ClinicalTrials.gov currently lists 301,104 studies with locations in all 50 States and in 208 countries. According to the Tufts Center for the Study of Drug Development (CSDD), there are around 40,000 unique investigators worldwide conducting at least one FDA-regulated clinical trial.
As the number of trials grows, so too does the need for supplies, which has spawned a diverse array of vendors producing them. The global clinical trial supply and logistics market size was recently valued at nearly $15 billion in 2017 and is expected to witness a compound annual growth rate (CAGR) of 7% through 2026. Contract Pharma called on several experts to discuss key trends and challenges in the clinical supply market for this issue.
In “Clinical Manufacturing on Time and within Budget,” Vetter’s David Brett says the key to successfully developing and guiding a drug to the approval stage is early planning as well as compliance with good and high-quality manufacturing practices. “Making the right decisions early will also provide a competitive advantage,” he says. In the article, Mr. Brett offers a checklist for the different phases and actions that need to be taken to help avoid unnecessary costs and delay during the clinical manufacturing process.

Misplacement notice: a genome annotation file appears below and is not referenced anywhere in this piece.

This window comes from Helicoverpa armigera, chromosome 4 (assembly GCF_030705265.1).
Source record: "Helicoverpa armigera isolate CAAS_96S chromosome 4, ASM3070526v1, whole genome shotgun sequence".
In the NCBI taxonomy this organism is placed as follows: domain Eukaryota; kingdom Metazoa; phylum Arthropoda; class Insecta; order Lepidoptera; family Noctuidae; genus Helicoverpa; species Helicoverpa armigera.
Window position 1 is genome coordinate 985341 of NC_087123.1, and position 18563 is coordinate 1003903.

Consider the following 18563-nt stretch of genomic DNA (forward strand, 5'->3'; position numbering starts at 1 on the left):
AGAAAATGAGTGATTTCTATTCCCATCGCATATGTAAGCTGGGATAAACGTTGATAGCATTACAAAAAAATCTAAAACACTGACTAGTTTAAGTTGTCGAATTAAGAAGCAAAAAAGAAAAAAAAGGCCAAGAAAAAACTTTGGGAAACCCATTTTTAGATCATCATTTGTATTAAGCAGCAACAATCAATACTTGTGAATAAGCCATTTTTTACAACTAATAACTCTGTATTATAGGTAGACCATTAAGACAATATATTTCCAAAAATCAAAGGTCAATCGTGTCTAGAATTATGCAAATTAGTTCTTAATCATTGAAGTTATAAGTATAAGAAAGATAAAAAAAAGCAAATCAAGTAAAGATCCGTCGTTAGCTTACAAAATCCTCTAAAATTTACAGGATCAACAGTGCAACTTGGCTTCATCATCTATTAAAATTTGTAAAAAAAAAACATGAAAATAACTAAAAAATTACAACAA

At the same time, Torkel Gren from Recipharm emphasizes speed and efficiency in the early phases of development and manufacture to help keep costs low. In “Clinical Trial Supply: The Pathway to Success,” he explains why moving a drug candidate from the lab to first in human trials is a complex, multistage challenge that requires expertise not just in formulation development, but also clinical trial management. “An integrated, structured approach is critical to successfully navigating a pathway from the laboratory to the clinic,” he says, and “experienced contractors are ideally positioned to help drug companies avoid the early phase development pitfalls that can see projects fail at a later stage.”
CRF Bracket’s Bart Nicholson talks about “Optimizing Clinical Supply Management” with the help of Interactive Response Technology (IRT), a new tool de-signed to help life science companies cut drug wastage across clinical programs. He says the pressure to improve efficiency in the supply chain increases as the cost of inventory rises and that IRT solutions have two main functions: to randomize patients onto proper treatment arms and, crucially, to manage clinical supply logistics.
Tim Wright, Editor